I've the following question: How can I close all ports except port 22. nmap shows me all used ports:

nmap localhost

Starting Nmap 7.01 ( https://nmap.org ) at 2017-02-20 20:06 CET
Nmap scan report for localhost (
Host is up (0.0000050s latency).
Other addresses for localhost (not scanned): ::1
Not shown: 999 closed ports
22/tcp open  ssh

Nmap done: 1 IP address (1 host up) scanned in 0.08 seconds

also netstate displays open connections:

sudo netstat -tulpen | grep -v ''  | grep -v '::1:'
Active Internet connections (only servers)
Proto Recv-Q Send-Q Local Address           Foreign Address         State       User       Inode       PID/Program name
tcp        0      0    *               LISTEN      0          160309215   286/sshd        
tcp6       0      0 :::22                   :::*                    LISTEN      0          160309218   286/sshd  

but these 999 are not really closed they are not in use.

iptables -L gives:

Chain INPUT (policy ACCEPT)
target     prot opt source               destination         

Chain FORWARD (policy ACCEPT)
target     prot opt source               destination         

Chain OUTPUT (policy ACCEPT)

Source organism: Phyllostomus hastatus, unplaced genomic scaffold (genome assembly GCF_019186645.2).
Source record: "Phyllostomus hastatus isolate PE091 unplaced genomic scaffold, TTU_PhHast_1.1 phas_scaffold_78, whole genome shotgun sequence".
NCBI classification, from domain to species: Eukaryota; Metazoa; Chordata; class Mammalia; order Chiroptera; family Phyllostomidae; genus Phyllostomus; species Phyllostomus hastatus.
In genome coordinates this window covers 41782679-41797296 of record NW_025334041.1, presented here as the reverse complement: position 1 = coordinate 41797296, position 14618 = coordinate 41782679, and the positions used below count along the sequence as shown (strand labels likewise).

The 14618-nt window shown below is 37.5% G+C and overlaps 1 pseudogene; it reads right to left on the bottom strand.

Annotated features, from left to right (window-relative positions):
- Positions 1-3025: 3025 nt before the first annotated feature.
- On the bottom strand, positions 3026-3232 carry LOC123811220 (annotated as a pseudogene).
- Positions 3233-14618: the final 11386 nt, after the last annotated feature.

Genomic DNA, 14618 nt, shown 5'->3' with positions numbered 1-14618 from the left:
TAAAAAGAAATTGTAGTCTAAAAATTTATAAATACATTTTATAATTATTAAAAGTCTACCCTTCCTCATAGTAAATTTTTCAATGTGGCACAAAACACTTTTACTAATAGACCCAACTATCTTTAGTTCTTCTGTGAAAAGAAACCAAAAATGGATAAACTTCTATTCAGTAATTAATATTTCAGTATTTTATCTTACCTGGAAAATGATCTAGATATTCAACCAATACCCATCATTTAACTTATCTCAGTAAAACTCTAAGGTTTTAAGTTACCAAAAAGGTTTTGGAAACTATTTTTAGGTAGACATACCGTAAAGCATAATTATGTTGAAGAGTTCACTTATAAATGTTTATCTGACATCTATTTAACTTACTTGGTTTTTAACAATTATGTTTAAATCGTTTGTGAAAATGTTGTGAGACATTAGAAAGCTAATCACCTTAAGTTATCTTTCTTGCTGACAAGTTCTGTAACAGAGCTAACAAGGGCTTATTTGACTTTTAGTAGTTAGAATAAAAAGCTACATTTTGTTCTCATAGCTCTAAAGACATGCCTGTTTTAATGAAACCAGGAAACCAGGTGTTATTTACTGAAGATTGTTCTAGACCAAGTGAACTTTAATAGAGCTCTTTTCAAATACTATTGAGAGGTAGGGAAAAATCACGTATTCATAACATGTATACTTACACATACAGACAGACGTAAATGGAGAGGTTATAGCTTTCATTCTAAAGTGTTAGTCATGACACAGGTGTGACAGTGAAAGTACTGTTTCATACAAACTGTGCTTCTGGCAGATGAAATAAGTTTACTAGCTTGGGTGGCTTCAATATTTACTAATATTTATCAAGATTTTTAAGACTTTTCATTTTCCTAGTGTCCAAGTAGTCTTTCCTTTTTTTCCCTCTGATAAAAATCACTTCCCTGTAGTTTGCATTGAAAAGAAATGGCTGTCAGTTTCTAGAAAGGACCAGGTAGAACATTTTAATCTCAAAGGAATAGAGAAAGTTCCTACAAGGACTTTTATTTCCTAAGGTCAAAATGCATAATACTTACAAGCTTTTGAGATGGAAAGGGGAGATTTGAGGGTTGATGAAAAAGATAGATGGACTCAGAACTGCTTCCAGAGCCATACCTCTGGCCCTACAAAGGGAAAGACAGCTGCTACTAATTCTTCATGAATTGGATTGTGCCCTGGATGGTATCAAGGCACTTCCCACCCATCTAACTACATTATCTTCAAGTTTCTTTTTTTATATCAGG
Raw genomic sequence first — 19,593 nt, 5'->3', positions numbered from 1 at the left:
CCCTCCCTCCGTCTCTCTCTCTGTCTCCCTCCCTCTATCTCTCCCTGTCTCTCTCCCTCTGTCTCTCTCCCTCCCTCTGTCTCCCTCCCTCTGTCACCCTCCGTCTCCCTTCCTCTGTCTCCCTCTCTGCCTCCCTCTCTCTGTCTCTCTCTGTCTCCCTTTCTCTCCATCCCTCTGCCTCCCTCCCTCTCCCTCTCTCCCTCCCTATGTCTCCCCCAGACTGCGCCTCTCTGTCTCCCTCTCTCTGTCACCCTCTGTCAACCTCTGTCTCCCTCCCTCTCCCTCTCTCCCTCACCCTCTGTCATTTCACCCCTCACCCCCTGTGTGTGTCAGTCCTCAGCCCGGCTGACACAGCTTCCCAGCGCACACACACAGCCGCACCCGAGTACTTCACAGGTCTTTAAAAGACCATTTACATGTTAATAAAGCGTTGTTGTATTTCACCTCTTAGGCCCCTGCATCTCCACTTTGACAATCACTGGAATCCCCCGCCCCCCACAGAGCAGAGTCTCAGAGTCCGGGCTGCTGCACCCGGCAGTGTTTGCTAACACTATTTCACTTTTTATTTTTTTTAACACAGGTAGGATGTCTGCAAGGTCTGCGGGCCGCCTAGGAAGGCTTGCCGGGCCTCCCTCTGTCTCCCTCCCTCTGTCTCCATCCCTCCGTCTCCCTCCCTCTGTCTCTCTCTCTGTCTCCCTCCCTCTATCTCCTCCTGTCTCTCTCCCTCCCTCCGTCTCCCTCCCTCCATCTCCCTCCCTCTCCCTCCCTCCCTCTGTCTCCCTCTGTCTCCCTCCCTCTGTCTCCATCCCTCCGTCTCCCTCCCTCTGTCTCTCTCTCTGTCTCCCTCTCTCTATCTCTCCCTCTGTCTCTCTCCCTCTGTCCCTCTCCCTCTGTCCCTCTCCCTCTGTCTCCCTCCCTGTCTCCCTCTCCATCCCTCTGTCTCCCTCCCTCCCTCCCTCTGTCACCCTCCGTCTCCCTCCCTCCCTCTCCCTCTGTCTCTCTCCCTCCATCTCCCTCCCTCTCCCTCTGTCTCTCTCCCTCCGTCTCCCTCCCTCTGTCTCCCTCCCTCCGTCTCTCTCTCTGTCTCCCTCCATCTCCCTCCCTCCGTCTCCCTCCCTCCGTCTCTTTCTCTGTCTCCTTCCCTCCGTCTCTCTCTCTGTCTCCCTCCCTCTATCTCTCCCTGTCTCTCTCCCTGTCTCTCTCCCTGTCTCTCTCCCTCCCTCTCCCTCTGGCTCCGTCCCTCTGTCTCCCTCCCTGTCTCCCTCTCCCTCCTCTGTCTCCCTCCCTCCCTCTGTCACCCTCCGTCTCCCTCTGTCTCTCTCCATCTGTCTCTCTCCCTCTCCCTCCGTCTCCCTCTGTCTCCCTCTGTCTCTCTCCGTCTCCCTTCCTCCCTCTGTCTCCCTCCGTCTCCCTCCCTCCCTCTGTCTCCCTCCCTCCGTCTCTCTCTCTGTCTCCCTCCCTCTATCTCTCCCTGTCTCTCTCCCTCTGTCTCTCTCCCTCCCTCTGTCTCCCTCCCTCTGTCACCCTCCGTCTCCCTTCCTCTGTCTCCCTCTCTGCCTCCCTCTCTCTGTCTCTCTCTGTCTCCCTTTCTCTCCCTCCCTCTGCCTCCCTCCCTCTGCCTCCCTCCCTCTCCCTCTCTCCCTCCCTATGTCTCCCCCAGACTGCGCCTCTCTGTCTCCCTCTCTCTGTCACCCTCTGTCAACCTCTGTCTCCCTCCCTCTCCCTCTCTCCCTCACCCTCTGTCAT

target     prot opt source               destination 

so every port is open now.

Since this is an external server I have to keep port 22 open, since I use the ssh connection via port 22 during changing the settings.

What might be the best way to configure this?

Can I stop iptables and better start firewalld and make there configurations? Or can I temporarily stop iptables, make changes and then restart iptables?

Or are there some configuration files, that I can edit?

I'm not really familiar with these configurations, but I have to do that carefully and correctly.

Thanks in advance for your help!


For something simple like this I would use ufw. It is installed by default, but let's make sure:

~$ which ufw should return \usr\bin\ufw if ufw is installed. If ufw is not installed: ~$ sudo apt-get install ufw.

The following steps will not take affect until you enable or reload the firewall, so you will not be kicked out.

~$ sudo ufw default deny incoming
~$ sudo ufw default allow outgoing
~$ sudo ufw allow in 22/tcp

You just told the firewall to (a) not let anything in, (b) let everything out, and (c) let tcp in on port 22. To make these rules effective:

~ $ sudo ufw disable
~ $ sudo ufw enable

You will now be warned:

Command may disrupt existing ssh connections. Proceed with operation (y|n)? 

If you are sure you have followed these instructions carefully, answer yes. Finally, let's display the firewall status with sudo ufw status verbose:

Status: active
Logging: on (low)
Default: deny (incoming), allow (outgoing), disabled (routed)
New profiles: skip

To                         Action      From
--                         ------      ----
22/tcp                     ALLOW IN    Anywhere                  
22/tcp (v6)                ALLOW IN    Anywhere (v6) 

Please read the ufw man page for additional information.

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